Life Technologies (SCOTUS) – No Patent Infringement under §271(f)(1) For Supplying a Single Component for Manufacture Abroad

On Thursday the SCOTUS issued its opinion in Life Technologies Corp. v Promega Corp.  Below is an excerpt from the Court’s Syllabus, and the full opinion is attached here 14-1538_p8k0


Congress enacted §271(f) …to fill a gap in the enforceability of patent rights by reaching components that are manufactured in the United States but assembled overseas. Consistent with Congress’s intent, a supplier may be liable under §271(f)(1) for supplying from the United States all or a substantial portion of the components of the invention or under §271(f)(2) for supplying a single component if it is especially made or especially adapted for use in the invention and not a staple article or commodity.

But, as here, when a product is made abroad and all components but a single commodity article are supplied from abroad, the activity is outside the statute’s scope.

Federal Circuit: Isolated DNA is Still Patentable

In a 2-1 decision, a Federal Circuit panel held today that patent claims directed to a method of screening cancer therapeutics using isolated DNA sequences are drawn to patent-eligible subject matter. Association for Molecular Pathology v. Myriad Genetics, Inc., __ F.3d __ (Fed. Cir. 2012)(Lourie, J.)   The same panel held that claims directed at methods involving merely “comparing” or “analyzing” DNA sequences are unpatentable as abstract ideas.  The decision, came after the Supreme Court vacated and remanded a prior Federal Circuit ruling in the same case for reconsideration in view of the Supreme Court’s rationale in Collaborative Services v. Prometheus, Inc., 566 U.S. ___, 132 S. Ct. 1289 (2012).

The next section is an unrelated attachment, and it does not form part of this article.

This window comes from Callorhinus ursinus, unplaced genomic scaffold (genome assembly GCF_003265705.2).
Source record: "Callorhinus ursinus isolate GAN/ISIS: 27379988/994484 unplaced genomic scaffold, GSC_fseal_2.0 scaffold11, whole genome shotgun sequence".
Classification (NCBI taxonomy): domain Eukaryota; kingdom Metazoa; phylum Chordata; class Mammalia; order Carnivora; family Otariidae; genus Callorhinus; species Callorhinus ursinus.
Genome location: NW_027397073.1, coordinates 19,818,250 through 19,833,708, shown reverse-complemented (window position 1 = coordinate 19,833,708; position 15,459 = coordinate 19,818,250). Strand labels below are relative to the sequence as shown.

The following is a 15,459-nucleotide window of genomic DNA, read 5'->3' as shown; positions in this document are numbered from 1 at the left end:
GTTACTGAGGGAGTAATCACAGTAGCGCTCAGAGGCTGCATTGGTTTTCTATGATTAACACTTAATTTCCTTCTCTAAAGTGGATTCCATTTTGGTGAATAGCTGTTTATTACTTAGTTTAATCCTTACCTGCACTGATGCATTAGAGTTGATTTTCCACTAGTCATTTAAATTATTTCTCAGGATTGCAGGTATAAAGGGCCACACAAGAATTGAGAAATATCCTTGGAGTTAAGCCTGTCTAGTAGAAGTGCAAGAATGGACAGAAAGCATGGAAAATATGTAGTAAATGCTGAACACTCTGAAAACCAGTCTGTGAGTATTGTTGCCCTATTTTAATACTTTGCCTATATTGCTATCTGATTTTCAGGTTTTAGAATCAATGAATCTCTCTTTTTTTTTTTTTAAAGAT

It is hard to underestimate the importance of this decision.  It is widely expected that this case will be back before the Supreme Court.

USPTO to Publish Final Rules for Next Phase of AIA Implementation

Tomorrow, the USPTO will conclude publication of all final rules and practice guides implementing the provisions of the Leahy-Smith America Invents Act which become effective on September 16, 2012.  The final  rule package (which also includes Final Rules published on August 6, 2012 and July 31, 20102) consist of:

In addition, the USPTO will also publish tomorrow its Office Patent Trial Practice Guide covering new procedures for inter partes review, post grant review and business method patent review proceedings commencing after September 12, 2102 as well as derivation proceedings commencing after March 16, 2013.

Application of In Re Bilski to Florida Patent Disputes: A Panel Discussion

Summary: After several months of waiting, the US Supreme Court finally issued its opinion in the matter of In Re Bilski – which addresses the issue of what constitutes a patentable “process” under 35 USC Section 101. While the Court make clear that business methods and software are not per se unpatentable, the supremes level several material issues up for grabs. This panel discussion comprising three well respected Florida patent litigation attorneys will address application of In Re Bilski to our practices, how Florida district courts may apply this opinion, and how Florida patent practitioners should counsel clients as to subject matter concerns.

Our Panel (click for materials):
Ury Fischer, Lott & Friedland (Coral Gables)
Doug McDonald, Carlton Fields (Tampa)
Steve Peretz, Pertez, Chesel & Herrmann (Miami)

Roblor v. GPS Inds., et al. – Internet Personal Jurisdiction in Florida

Magistrate Torres recently issued a Report and Recommendation in a Southern District patent case dealing with personal jurisdiction exclusively premised on the Defendant’s website.  The Magistrate utilized, with reservations, the widely adopted Zippo Mfg. v. Zippo Dot Com, Inc., 952 F.Supp. 1119 (W.D.Pa. 1997) “sliding scale” test to determine that the defendant’s website was “interactive” where it merely provided links to resellers and distributors of accused products but allowed users to create an account to download software for use with the accused products.